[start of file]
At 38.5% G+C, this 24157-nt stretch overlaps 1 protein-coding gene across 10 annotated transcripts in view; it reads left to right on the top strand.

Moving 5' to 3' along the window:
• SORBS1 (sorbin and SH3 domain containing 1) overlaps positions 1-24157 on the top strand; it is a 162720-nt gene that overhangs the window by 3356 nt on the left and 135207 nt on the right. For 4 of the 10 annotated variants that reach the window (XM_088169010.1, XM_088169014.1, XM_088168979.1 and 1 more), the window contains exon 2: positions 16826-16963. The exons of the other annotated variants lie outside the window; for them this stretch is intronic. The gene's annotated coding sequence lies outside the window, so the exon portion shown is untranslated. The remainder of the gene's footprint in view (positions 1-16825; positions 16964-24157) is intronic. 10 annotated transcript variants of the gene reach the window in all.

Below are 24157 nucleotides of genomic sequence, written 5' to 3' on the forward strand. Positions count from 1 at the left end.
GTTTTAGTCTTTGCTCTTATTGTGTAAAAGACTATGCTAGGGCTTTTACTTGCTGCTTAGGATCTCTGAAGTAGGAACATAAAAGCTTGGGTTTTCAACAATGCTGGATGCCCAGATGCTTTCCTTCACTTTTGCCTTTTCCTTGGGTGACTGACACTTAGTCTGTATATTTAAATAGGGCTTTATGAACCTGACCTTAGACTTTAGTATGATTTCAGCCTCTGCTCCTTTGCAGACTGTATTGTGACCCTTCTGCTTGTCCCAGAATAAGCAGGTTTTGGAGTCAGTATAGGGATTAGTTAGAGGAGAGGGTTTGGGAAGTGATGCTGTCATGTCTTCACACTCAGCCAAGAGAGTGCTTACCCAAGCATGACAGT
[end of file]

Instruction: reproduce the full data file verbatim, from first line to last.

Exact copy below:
At 38.5% G+C, this 24157-nt stretch overlaps 1 protein-coding gene across 10 annotated transcripts in view; it reads left to right on the top strand.

Moving 5' to 3' along the window:
• SORBS1 (sorbin and SH3 domain containing 1) overlaps positions 1-24157 on the top strand; it is a 162720-nt gene that overhangs the window by 3356 nt on the left and 135207 nt on the right. For 4 of the 10 annotated variants that reach the window (XM_088169010.1, XM_088169014.1, XM_088168979.1 and 1 more), the window contains exon 2: positions 16826-16963. The exons of the other annotated variants lie outside the window; for them this stretch is intronic. The gene's annotated coding sequence lies outside the window, so the exon portion shown is untranslated. The remainder of the gene's footprint in view (positions 1-16825; positions 16964-24157) is intronic. 10 annotated transcript variants of the gene reach the window in all.

Below are 24157 nucleotides of genomic sequence, written 5' to 3' on the forward strand. Positions count from 1 at the left end.
GTTTTAGTCTTTGCTCTTATTGTGTAAAAGACTATGCTAGGGCTTTTACTTGCTGCTTAGGATCTCTGAAGTAGGAACATAAAAGCTTGGGTTTTCAACAATGCTGGATGCCCAGATGCTTTCCTTCACTTTTGCCTTTTCCTTGGGTGACTGACACTTAGTCTGTATATTTAAATAGGGCTTTATGAACCTGACCTTAGACTTTAGTATGATTTCAGCCTCTGCTCCTTTGCAGACTGTATTGTGACCCTTCTGCTTGTCCCAGAATAAGCAGGTTTTGGAGTCAGTATAGGGATTAGTTAGAGGAGAGGGTTTGGGAAGTGATGCTGTCATGTCTTCACACTCAGCCAAGAGAGTGCTTACCCAAGCATGACAGT